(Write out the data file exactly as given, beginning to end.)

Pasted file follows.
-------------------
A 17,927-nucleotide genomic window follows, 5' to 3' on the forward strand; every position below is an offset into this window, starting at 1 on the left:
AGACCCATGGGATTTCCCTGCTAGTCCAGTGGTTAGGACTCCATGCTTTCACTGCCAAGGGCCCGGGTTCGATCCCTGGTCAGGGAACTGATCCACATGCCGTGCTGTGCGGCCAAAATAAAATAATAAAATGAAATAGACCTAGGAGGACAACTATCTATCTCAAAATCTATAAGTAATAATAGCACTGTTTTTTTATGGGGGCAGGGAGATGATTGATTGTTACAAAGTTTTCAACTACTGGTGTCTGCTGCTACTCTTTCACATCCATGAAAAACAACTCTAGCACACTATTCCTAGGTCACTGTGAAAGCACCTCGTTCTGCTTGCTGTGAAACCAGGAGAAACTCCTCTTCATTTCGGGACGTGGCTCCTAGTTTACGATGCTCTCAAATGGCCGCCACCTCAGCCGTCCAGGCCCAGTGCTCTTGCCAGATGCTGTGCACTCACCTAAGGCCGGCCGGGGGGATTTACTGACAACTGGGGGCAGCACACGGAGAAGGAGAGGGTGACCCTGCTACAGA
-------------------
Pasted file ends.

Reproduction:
A 17,927-nucleotide genomic window follows, 5' to 3' on the forward strand; every position below is an offset into this window, starting at 1 on the left:
AGACCCATGGGATTTCCCTGCTAGTCCAGTGGTTAGGACTCCATGCTTTCACTGCCAAGGGCCCGGGTTCGATCCCTGGTCAGGGAACTGATCCACATGCCGTGCTGTGCGGCCAAAATAAAATAATAAAATGAAATAGACCTAGGAGGACAACTATCTATCTCAAAATCTATAAGTAATAATAGCACTGTTTTTTTATGGGGGCAGGGAGATGATTGATTGTTACAAAGTTTTCAACTACTGGTGTCTGCTGCTACTCTTTCACATCCATGAAAAACAACTCTAGCACACTATTCCTAGGTCACTGTGAAAGCACCTCGTTCTGCTTGCTGTGAAACCAGGAGAAACTCCTCTTCATTTCGGGACGTGGCTCCTAGTTTACGATGCTCTCAAATGGCCGCCACCTCAGCCGTCCAGGCCCAGTGCTCTTGCCAGATGCTGTGCACTCACCTAAGGCCGGCCGGGGGGATTTACTGACAACTGGGGGCAGCACACGGAGAAGGAGAGGGTGACCCTGCTACAGA